Thanks to Intelligent Insights for finding this report of a decline in educational intervention research (in one journal, from 33% to 4%) over the past decade.
Excerpt: "Our findings reveal that over the past 10 years, the incidence of intervention research reported in primary research journals has declined, and the typical intervention study was brief (lasting less than 1 day), included adults rather than children, assessed intervention effects immediately following the intervention rather than a more extended period of time, and did not evaluate treatment integrity."
That is a problem.
The lack of knowledge of educational alternatives leaves teachers and students in the lurch. We can't help but thinking this contributes to some early teacher frustration and the high attrition rate (20% of new teachers leave by the end of the first year, half within five years NEA). It's not fair that teachers have all the pressure of meeting standards and high stakes testing, if they don't know how to deal with some of the differences in wiring with the kids in their classrooms.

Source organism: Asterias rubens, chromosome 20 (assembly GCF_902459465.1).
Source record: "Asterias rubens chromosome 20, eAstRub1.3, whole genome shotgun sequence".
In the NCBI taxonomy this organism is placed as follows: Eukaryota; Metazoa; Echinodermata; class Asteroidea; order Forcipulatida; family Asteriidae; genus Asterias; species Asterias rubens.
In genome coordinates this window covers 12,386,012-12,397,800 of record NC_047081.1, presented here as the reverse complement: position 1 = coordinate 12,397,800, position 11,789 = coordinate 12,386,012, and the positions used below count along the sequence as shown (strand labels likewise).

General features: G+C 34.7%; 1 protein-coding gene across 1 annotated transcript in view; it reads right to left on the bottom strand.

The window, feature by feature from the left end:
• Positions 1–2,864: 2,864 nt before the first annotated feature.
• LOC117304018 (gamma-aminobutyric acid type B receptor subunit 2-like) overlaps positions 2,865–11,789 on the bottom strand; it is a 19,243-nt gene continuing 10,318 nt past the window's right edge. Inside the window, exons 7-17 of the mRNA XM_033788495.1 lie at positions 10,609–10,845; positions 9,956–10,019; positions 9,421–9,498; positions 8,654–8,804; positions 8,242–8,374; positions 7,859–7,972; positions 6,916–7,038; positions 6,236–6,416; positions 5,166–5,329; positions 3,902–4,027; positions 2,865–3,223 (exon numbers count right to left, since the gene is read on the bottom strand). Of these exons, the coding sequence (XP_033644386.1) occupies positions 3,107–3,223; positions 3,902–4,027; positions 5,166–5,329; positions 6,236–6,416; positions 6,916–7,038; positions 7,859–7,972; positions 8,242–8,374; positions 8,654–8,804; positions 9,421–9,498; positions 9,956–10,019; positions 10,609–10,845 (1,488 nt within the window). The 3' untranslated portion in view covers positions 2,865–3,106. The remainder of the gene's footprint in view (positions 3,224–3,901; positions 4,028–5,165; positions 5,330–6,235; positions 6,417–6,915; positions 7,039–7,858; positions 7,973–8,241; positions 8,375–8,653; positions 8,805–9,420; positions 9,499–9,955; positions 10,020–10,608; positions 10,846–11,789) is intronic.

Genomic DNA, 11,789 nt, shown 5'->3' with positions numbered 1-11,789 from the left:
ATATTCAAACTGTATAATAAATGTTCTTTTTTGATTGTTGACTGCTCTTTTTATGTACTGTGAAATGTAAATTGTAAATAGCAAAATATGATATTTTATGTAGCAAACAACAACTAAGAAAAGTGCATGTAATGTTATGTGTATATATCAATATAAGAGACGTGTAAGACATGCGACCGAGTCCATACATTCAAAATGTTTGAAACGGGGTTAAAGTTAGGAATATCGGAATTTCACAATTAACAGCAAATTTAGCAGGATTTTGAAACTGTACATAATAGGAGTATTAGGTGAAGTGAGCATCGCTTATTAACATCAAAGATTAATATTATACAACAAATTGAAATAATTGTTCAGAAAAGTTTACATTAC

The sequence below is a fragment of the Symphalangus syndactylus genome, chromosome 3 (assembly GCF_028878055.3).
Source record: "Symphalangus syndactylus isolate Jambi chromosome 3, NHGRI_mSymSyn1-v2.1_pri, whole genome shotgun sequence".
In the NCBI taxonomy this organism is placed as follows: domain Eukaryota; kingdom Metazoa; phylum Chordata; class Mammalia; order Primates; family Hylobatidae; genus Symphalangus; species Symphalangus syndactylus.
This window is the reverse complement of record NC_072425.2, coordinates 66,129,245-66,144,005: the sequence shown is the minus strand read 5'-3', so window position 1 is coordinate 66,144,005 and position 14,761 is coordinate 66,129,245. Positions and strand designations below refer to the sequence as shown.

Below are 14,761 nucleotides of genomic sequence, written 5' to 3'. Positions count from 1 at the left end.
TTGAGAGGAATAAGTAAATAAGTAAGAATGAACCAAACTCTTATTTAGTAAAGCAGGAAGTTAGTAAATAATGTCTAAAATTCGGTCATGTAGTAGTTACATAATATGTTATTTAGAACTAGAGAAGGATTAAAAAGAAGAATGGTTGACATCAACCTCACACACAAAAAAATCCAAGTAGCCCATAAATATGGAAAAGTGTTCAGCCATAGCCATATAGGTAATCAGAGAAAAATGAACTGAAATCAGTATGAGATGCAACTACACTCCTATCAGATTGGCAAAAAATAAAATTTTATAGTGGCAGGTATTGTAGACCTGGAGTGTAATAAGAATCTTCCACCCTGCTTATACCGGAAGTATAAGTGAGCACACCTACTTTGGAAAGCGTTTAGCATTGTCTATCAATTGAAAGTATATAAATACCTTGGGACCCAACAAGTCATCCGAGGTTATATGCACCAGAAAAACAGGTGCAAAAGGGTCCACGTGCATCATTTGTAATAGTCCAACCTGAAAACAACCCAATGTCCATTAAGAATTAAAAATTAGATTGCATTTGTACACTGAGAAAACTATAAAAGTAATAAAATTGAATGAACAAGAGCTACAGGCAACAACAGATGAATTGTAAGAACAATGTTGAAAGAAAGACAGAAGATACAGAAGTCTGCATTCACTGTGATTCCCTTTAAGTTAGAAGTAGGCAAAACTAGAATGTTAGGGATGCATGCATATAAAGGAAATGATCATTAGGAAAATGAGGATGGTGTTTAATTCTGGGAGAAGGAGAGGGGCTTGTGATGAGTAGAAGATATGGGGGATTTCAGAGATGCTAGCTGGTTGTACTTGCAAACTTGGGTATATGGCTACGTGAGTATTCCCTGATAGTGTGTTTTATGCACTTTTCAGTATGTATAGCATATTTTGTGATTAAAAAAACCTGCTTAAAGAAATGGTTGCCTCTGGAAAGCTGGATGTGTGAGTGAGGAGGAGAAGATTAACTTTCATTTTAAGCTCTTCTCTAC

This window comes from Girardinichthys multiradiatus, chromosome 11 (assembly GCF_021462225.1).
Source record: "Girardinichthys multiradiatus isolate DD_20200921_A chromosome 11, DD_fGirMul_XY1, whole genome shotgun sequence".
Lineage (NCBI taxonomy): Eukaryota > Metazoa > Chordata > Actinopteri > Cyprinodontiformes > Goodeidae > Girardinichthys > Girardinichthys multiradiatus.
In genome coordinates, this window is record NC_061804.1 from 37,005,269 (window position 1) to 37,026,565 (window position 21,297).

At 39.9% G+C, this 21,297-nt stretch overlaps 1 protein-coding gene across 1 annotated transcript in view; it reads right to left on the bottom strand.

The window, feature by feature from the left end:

From our clinical work, we've met many teachers who are seem hungry for practical information regarding brain-based learning techniques and strategies (the reason for our book), and they're the ones who can influence generations of students.
Also we shouldn't forget that an educational training that neglects practical information about different educational interventions, might also contribute to overdiagnosis or attribution of behavioral problems like ADD.
Who is most likely to make the first suggestion of a diagnosis of ADHD?
BTW, teacher "over-diagnosing" has been seen to increase with total class size (see reference below), and in one study, the extent of over-diagnosing was great: almost one-fourth of teachers estimated that 16-25% their students had ADHD, compared to the more generally accepted national incidence of 5%.
Another tidbit to ponder...why did the MTA Study look at medical and behavioral interventions for ADHD, but not environmental or educational intervention?
Who First Suggests the Diagnosis of ADHD?
Teacher perceptions of ADHD
Teaching: Between the Idea and the Reality Falls the Shadow